Could You Live with the Bernese Mountain Dog Temperament?
While at first you may be intimidated by his size, the gentle Bernese Mountain Dog temperament will win you over. He is a sweet and gentle dog, and very loyal to his owner. He is particularly good around children, but I wouldn't recommend him for households with very young children. Of all the different dog temperaments you could have, that of the Berner is perfect for families but his sheer size can cause accidental injuries in small people.
These impressive dogs originated in Switzerland, where they worked around the farm herding sheep, pulling carts and guarding the farmer's property. The Bernese Mountain Dog still has that urge to work even when he is living in suburbia. If you can give him the opportunity to pull a cart either around your yard or at an organized carting event, he will be a happy dog.
In spite of his good nature, there are some things to watch with this breed of dog's temperament, which can lead to annoying behaviors.
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Being a large breed, the Bernese Mountain Dog temperament takes longer to mature. Puppies of any breed will usually try to jump up on you for cuddles, and your Berner is no exception. However, if he continues to do this as he grows, he will knock you over.
This is why you must train your Bernese Mountain Dog from puppyhood. Some of those cute puppy behaviors won't be pleasant when he is a fully grown adult. There just won't be room on the couch for both of you!
I recommend basic obedience training for any breed of dog, but particularly so for an intelligent breed such as this one. He will enjoy the mental challenge, and will be less likely to turn his mind to activities that won't please you.
Shy Bernese Temperament
This dog's temperament is naturally cautious and reserved, particularly with people he doesn't know. In extreme cases, he can become timid and suspicious. This is not desirable in any dog, but particularly not in one as large as a Berner. To avoid this, make sure you socialize your pup from a young age. Take him to meet people of all ages, and expose him to as many new experiences as you can during that formative period between 8 and 14 weeks of age.
Stubbornness and Dominance
I always relate young adult male dogs to human teenagers. They both can have a mind of their own, and be resistant to being told what to do. This is often the case with this particular dog temperament. Prevention is better than cure, and if you teach your Berner that you are the pack leader, then you are less likely to have to remind him of this when he is an adolescent. That doesn't mean you need to be harsh with him, just firm, fair and consistent.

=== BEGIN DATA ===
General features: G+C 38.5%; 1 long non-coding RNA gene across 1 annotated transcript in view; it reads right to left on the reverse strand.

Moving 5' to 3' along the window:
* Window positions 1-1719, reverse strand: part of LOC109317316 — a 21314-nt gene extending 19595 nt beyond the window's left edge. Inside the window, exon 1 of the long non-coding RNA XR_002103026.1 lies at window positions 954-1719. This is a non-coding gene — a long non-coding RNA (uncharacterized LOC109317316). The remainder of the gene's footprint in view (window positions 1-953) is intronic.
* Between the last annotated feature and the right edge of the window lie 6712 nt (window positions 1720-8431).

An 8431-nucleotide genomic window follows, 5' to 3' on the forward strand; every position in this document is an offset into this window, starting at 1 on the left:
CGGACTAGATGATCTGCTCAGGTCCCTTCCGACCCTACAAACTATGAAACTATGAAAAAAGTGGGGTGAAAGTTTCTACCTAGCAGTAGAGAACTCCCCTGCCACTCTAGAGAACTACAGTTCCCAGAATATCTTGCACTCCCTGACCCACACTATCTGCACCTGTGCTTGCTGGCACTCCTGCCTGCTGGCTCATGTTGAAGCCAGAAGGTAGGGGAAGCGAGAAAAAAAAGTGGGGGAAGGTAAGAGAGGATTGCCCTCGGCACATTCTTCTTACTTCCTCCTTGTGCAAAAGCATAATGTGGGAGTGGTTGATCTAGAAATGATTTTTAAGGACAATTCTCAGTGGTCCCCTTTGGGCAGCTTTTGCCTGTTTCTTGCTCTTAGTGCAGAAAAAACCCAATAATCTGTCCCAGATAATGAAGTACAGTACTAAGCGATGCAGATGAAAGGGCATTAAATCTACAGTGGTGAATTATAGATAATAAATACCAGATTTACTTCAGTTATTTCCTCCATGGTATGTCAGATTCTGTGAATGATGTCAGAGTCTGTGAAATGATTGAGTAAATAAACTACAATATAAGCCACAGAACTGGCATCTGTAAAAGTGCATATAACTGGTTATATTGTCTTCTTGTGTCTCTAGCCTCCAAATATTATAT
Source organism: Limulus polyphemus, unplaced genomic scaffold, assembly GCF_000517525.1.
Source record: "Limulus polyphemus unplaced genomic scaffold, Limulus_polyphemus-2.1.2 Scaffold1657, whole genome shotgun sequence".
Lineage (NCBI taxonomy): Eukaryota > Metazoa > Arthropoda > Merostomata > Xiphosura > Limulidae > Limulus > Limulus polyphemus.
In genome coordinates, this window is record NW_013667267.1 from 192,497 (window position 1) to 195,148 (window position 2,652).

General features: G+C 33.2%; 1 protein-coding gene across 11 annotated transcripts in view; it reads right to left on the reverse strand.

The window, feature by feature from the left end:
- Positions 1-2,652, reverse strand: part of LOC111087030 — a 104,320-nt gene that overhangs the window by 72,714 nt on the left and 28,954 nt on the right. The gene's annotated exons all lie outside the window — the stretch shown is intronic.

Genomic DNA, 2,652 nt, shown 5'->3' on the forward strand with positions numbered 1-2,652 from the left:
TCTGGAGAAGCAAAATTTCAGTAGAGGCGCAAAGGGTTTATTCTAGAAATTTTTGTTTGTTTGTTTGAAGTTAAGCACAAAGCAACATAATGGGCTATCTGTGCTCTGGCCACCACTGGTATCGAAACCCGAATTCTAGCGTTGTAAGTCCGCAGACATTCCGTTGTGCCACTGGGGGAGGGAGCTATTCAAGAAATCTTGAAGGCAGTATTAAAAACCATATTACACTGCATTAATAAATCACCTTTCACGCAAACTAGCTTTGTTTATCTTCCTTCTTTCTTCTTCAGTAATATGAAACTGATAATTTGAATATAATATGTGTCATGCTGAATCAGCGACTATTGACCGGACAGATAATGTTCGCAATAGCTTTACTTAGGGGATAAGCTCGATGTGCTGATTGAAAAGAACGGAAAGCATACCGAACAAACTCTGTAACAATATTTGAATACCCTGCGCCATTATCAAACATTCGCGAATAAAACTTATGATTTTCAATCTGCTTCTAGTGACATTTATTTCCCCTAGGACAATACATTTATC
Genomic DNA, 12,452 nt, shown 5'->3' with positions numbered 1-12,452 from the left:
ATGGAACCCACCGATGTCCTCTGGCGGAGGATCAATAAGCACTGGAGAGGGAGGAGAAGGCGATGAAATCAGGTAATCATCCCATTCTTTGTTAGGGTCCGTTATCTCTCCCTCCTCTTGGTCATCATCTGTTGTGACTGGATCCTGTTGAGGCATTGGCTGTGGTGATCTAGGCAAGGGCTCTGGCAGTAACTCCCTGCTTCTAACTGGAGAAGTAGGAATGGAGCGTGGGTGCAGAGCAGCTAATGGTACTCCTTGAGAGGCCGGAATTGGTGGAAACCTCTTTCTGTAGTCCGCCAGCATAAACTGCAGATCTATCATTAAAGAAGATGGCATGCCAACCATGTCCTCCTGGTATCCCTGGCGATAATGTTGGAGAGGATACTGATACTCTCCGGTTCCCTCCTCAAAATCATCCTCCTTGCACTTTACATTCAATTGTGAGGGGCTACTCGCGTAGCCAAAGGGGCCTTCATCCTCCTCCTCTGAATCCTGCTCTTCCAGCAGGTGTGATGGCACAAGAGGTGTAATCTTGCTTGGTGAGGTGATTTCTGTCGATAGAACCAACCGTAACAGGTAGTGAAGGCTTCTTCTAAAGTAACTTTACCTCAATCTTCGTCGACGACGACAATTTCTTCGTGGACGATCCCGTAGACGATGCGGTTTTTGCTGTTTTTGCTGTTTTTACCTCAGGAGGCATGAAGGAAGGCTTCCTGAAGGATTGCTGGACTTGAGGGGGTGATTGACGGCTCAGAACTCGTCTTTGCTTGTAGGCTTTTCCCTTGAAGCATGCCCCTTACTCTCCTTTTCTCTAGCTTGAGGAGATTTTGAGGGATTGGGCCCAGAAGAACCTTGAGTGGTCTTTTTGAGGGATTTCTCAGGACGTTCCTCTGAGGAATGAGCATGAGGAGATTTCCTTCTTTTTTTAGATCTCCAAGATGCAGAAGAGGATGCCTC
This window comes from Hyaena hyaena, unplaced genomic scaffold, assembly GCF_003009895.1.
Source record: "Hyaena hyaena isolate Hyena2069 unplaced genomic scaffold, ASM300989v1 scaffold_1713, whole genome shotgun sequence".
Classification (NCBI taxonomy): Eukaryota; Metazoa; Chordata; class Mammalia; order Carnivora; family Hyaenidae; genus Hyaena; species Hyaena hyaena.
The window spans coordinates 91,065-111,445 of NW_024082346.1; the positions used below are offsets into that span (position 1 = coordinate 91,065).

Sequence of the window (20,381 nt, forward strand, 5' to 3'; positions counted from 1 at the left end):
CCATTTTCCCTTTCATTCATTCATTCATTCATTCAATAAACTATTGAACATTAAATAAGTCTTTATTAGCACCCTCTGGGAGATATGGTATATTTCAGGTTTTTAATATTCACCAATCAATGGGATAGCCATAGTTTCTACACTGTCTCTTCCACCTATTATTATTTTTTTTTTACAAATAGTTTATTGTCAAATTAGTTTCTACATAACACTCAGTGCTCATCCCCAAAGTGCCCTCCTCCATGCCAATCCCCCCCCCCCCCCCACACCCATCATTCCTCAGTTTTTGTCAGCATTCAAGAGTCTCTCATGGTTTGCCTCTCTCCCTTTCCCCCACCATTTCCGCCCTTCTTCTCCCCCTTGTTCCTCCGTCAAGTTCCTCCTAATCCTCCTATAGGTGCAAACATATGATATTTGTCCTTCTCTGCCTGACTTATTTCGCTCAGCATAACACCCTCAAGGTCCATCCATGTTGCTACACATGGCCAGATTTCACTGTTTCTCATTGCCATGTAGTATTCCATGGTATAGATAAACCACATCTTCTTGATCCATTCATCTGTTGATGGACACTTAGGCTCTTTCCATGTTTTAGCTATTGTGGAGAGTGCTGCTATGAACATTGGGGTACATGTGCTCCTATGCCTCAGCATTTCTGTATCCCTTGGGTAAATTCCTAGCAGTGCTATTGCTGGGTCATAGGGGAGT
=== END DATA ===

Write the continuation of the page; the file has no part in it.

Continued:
Another male Bernese Mountain Dog temperament problem that may cause problems is the tendency to express dominance and even aggression towards other male dogs. Again, early socialization with dogs of all shapes, sizes and genders will help to prevent this.
The loyal Bernese Mountain Dog temperament means that your dog will bond very closely with you. He won't enjoy being left outside to his own devices; he wants to be with his family.
Some Berners develop separation anxiety and will become very stressed when left alone. To avoid this, crate train your puppy and teach him to enjoy spending time on his own. Provide him with interactive toys such as stuffed Kongs or Buster Cubes, and he won't be as anxious while you are out.
Digging can be an annoying part of many dog temperaments. The Berner breed was developed in a cold climate, and has a thick protective coat. If you live in a warm area, you can expect your Berner to dig down to cooler ground where he can lie down more comfortably.
You can protect your lawn and garden from his attentions by providing plenty of shade and cool water for him.
Although it sounds like this dog's temperament can cause many problems, that's not the case. In fact, their soft affectionate nature makes them very popular as therapy dogs. Any behavioral issues associated with your dog's temperament can be prevented by raising, socializing and training him correctly from the day you bring him home.
If you have time and space for a big dog that needs a lot of training while young, then the Bernese Mountain Dog temperament will bring a great deal of joy to your life.
Other Working Dogs
The Bernese Mountain Dog falls in the dog group known as the Working Group. Dogs in this group are strong, large, and excel at tasks such as rescue, pulling, and gauarding. It should come as no suprise to you that they are typically smart, resourceful, fast learners and make great companions. To decide if another breed might be a better fit for you, check out the temperaments of other dogs that fall in the Working Group:
- Bullmastiff temperament
- Boxer temperament
- Akita temperament
- Great Dane temperament
- Great Pyrenees temperament
- Alaskan Malamute temperament